With population and economic growth, energy demands are projected to soar over the next century. With new technology and production sites in the US and Europe, shale gas has been hailed a "game changer," potentially allowing energy independence and reduced emissions in its host countries. In the US, Pennsylvania and Ohio hold the new boom towns. In Europe, Poland's shale deposits have created excitement that the country can escape dependence on Russia's fossil fuel imports.
However questions persist on the environmental and economic impacts of shale gas and its extraction. Through a joint initiative between the Pulitzer Center and Calkins Media, Pulitzer Center grantee journalist Dimiter Kenarov examines some of the dimensions - political, economic, and environmental - of shale gas in Poland, Pennsylvania, and beyond.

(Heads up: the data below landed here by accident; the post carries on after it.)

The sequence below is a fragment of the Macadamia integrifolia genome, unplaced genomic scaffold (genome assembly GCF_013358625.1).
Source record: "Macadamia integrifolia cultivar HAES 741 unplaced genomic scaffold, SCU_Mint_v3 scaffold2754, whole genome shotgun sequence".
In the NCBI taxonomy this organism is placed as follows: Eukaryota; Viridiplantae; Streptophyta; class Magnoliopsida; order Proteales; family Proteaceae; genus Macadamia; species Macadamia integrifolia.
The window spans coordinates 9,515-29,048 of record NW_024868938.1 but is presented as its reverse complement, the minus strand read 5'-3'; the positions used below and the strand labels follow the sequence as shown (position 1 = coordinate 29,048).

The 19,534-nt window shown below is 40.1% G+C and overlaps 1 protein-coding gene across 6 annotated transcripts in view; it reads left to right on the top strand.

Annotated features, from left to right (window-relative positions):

Join Kenarov on Thursday, February 7 for lunch and a discussion on this controversial topic. Penn alumna Silvia Schmid (C'12), communications coordinator for the Initiative for Global Environmental Leadership at the Wharton School, will moderate. Schmid is a graduate of the Master of Environmental Studies at the University of Pennsylvania. Her capstone thesis, composed while interning for the local branch of the US Environmental Protection Agency, compares shale gas development in Pennsylvania to its progress in Poland and Germany, with a particular focus on the issues of greenhouse gas emissions and groundwater contamination.
Thursday, February 7
University of Pennsylvania
Jon M. Huntsman Hall G60
3760 Walnut Street
Lunch served. Free and open to public but space is limited so please register to confirm your attendance by emailing firstname.lastname@example.org.
Event is co-sponsored with the Graduate Student Center at the University of Pennsylvania. Additional hosting provided by the Wharton Energy Club.